We walked up the valley and visited all the cairns.
When I was posting the photos, I couldn't remember which cairn was what.
I do remember lying in a cist on the valley floor and thinking that this was the most comfy, warm place in the world, and that I could have stayed there all day.
I sense that it bothers some folk that the alignment is not precise. This non precise alignment suggests that it is not a lunar or solar monument.
It would have been too easy to set these places in a precise straight line in the neolithic and the valley is in pretty much a straightish line anyway.
Maybe the decisions were made to have the line slightly out of kilter, as a compromise, or a deliberate quirk of the precise - cos that is sometimes what does work.
17/12/01 -I was just thinking about the rough SSW-NNE alignment of the cairns, the river, the valley and the Dunaad footprint (Iwas just reading the Dunaad entry from Gyrus).
The geology and subsequently the rivers and lochs of the whole of the Dalriadic Kingdom and indeed the whole of North Western Scotland follows this alignment. The most important journeys would have been in this direction, by foot and boat along the great sea lochs, glens and freshwater lochs. Look at any map of Scotland and it's there. These journeys in peace and war, would have been physical and spiritual journeys at the time they were made, and would have become the stuff of legend and ritual.
Everything would have been in that alignment, such is the almost inpenetrable and fjord like nature of the sides of these great valleys. Even the Gulf Stream, which today brings much of West Scotlands weather (and I assume has for thousands of years) would have roughly followed this alignment.
Most of the storms, thoughts, dreams, fears, plans and total conciousness, would have all been in this direction, here and in much of the North West highlands.
South Cairn: The earliest of all the cairns in this linear cemetry, with a northern entrance to the burial chamber. Is this unusual in cairns, to have a northern entrance? At Callanish, when sat on the Cnoc an Tursa, you look down the N-S aligned southern avenue of stones, and this lines up with the burial cairn in the circke, a standing stone, and the recently discovered burial cairn near Margaret & Ron's house. Margaret speculated about funeral procession going from the circle to the cairn in this north-south line.
I've been fascinated with the mythology of the north ever since becoming interested in myths about the Pole Star. Well, there was no Pole Star in the Bronze Age, but there was obviously still a concept of north - and the direction where the sun never shines from is an obvious place to locate the land of the dead, methinks. As is attested in numerous mythological and magickal systems, where the is a strong correlation between North and Death. Kilmartin Glen seems to be a grand testimony to this belief structure.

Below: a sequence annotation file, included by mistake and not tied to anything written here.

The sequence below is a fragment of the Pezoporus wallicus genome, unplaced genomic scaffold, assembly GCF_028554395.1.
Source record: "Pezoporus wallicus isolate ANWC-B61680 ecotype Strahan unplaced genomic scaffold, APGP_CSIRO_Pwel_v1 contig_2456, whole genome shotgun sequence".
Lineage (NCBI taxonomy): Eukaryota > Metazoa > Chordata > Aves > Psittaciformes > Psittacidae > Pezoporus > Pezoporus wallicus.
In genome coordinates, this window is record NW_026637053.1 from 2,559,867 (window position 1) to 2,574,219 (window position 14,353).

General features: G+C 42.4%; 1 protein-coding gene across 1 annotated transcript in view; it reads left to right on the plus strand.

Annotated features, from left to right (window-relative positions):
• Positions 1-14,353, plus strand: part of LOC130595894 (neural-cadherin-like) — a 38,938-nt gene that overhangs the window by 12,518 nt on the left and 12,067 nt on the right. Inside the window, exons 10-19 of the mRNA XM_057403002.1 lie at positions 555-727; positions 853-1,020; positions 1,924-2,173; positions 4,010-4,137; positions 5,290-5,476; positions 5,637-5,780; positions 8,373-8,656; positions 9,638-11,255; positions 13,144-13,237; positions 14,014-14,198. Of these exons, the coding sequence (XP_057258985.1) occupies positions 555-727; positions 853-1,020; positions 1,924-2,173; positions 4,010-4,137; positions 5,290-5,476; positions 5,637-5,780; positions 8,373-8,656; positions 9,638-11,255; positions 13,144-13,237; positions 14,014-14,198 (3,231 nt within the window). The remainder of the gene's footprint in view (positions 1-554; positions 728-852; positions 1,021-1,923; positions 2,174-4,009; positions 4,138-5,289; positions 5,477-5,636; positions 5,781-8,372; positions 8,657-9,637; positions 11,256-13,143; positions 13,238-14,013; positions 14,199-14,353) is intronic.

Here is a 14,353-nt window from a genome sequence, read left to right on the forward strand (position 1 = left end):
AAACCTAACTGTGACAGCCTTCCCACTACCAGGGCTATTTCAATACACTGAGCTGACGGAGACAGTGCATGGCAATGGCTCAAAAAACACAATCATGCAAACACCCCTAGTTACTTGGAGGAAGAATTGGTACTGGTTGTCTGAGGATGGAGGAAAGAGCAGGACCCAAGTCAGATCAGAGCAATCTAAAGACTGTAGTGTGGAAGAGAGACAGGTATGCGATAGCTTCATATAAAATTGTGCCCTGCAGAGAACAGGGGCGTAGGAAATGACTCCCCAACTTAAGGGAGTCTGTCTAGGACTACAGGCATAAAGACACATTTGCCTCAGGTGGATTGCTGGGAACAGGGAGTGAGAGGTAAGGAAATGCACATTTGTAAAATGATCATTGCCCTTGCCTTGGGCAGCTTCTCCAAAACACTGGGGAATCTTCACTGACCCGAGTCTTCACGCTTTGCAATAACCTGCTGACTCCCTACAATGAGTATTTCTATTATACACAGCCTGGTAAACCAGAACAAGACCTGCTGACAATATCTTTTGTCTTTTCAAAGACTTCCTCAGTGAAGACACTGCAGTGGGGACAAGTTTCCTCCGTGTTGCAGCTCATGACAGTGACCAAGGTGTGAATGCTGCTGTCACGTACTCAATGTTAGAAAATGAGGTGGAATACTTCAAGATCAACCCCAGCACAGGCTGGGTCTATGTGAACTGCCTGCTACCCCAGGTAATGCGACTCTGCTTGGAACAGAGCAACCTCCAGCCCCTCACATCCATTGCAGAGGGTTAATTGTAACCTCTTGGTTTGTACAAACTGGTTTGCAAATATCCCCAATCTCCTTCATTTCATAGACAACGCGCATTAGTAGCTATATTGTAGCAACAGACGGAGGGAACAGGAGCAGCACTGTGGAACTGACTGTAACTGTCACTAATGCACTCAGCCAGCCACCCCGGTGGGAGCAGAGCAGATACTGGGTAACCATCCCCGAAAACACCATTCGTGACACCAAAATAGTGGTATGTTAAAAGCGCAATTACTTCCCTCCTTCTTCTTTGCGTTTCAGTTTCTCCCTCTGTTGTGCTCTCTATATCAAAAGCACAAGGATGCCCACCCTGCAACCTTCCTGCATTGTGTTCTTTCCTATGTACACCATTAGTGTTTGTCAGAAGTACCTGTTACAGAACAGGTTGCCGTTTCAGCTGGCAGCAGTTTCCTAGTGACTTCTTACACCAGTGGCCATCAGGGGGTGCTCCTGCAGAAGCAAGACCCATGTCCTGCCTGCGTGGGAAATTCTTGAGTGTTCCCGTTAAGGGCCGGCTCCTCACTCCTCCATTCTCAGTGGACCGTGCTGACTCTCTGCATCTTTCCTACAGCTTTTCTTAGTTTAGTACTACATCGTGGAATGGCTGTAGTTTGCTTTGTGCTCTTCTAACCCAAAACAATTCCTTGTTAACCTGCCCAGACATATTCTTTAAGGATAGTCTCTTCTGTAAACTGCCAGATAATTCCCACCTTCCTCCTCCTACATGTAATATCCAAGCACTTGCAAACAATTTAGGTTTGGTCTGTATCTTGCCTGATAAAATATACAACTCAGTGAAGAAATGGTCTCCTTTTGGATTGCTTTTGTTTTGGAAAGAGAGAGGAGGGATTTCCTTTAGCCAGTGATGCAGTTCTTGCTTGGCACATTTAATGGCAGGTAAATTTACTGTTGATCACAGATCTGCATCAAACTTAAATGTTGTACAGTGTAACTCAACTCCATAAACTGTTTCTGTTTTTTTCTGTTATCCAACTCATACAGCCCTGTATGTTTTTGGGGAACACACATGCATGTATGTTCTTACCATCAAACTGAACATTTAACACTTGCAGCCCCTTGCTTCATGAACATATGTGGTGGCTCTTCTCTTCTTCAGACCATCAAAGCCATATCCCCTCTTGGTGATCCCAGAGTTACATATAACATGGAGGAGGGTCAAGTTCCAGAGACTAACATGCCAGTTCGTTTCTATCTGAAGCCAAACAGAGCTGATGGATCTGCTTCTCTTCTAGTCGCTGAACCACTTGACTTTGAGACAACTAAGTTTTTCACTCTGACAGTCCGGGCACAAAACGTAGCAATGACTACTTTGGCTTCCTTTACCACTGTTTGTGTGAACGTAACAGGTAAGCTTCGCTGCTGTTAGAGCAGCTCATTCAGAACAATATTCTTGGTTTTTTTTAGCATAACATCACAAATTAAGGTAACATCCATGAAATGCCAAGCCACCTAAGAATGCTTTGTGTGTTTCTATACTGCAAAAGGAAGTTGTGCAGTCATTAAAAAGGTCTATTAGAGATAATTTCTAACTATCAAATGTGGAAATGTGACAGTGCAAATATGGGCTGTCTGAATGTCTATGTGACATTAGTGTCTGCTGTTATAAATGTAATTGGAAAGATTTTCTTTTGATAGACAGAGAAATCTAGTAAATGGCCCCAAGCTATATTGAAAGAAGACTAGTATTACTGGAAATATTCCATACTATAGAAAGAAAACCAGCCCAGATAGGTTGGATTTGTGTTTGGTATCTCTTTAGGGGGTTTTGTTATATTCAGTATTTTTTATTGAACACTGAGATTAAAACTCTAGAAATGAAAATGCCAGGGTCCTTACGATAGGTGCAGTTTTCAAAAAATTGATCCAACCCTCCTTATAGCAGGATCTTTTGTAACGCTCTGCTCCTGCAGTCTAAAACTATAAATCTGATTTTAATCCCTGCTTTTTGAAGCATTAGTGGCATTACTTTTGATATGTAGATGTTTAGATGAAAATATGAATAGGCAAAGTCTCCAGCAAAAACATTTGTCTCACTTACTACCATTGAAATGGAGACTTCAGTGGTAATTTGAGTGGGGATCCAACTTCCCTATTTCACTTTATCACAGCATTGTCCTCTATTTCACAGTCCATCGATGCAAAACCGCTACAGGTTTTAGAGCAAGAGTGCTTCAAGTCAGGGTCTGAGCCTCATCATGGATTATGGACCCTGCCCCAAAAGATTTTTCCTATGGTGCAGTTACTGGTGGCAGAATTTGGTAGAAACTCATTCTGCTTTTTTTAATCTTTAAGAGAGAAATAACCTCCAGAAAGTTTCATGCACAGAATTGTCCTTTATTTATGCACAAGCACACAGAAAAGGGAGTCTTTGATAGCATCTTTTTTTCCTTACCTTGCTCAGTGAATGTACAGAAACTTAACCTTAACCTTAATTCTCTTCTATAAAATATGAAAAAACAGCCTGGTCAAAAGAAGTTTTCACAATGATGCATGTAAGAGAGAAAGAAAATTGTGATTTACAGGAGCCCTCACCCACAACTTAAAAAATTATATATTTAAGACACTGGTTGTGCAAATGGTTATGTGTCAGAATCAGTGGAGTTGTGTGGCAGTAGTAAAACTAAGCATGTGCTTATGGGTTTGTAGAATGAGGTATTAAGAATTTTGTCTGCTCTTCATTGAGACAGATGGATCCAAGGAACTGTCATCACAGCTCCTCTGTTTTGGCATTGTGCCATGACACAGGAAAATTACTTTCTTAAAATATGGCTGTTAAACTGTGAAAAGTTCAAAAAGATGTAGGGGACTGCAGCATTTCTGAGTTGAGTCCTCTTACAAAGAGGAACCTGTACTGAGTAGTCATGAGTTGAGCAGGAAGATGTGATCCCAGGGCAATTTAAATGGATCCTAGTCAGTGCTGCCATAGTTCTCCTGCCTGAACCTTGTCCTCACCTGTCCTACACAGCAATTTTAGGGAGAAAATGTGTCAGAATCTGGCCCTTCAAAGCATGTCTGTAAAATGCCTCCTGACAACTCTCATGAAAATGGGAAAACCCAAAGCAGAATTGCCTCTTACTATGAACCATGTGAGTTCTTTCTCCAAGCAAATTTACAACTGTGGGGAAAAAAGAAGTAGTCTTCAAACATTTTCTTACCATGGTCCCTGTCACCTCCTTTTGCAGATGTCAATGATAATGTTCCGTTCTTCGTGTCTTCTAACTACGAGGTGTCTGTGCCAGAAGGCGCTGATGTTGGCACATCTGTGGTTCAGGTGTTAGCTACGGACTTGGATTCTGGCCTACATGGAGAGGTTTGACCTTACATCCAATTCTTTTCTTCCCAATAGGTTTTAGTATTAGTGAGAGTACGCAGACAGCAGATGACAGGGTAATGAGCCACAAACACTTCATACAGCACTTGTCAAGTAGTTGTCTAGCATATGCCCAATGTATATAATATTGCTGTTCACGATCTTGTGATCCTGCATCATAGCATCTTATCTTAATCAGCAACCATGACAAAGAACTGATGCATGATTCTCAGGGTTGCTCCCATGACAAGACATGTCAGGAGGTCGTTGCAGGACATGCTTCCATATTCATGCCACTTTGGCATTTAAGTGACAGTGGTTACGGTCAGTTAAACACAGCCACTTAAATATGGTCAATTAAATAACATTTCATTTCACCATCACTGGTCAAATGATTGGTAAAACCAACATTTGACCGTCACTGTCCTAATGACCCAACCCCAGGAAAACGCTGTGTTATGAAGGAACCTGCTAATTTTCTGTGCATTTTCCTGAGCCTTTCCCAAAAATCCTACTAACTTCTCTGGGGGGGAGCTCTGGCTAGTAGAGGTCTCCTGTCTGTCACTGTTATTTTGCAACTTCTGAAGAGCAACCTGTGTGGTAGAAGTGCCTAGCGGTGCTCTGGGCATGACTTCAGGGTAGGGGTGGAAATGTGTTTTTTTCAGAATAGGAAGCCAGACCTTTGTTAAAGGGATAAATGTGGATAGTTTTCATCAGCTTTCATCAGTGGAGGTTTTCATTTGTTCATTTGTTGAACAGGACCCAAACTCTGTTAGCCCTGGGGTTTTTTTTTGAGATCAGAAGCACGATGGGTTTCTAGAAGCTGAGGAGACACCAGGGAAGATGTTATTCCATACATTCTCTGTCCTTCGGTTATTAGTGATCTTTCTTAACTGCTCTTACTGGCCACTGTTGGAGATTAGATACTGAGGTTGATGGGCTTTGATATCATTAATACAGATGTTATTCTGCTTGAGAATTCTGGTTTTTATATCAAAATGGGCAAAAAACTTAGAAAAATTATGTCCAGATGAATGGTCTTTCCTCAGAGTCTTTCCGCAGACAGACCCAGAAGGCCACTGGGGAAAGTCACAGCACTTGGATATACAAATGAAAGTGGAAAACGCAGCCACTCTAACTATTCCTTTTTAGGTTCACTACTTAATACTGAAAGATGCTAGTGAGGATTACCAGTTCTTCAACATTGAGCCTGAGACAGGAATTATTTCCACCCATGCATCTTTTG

As luck would have it I 'had' to pass the Glebe cairn to get back to the B+B - honest!
On my last visit I settled for a view from the museum cafe due to the rain. But, as we all know, that isn't the same as a proper visit. It was getting dark and I didn't have long.
I walked over the top of the cairn - not sure if this is the 'done thing' - but it seemed the natural thing to do. Just me, the sheep and a large pile of grey stones. I crossed the field in the gloom and headed up the hill to the B+B. And back to reality............
For some reason I didn't get to see this fantastic site on my last visit to Kilmartin. Something I intended to put right on this visits.
And it certainly was worth the wait. Wow. What a great place - one of the best of the many excellent sites in Kilmartin Glen.
I heaved the metal hatch open and climbed down into the chamber. The cup marked cist cover is a sight to behold and the intact cist is a joy. This is a place to sit and ponder.
Which I did until my 'phone went with Karen insisting I get to the B+B immediately as the children were playing up (a common theme on this holiday) and she was pulling her hair out.
Time to go - prompt!
This is one of the many 'must see' KIlmartin sites.
The next stop off on my solo walk around the Kilmartin sites. It was bliss to have the whole place to myself and not have the children in tow. I could stop and look and spend as long as I wanted at whatever I wanted.
The sun was getting low in the sky and the shadows were getting longer. I clambered into the cairn and looked around and marvelled and pondered - all in equal measure. This really is a great site to visit.
I noticed on a post near the cairn that this was podcast number 6. I am sure that will mean something to you hip and trendy I.T. people out there! :)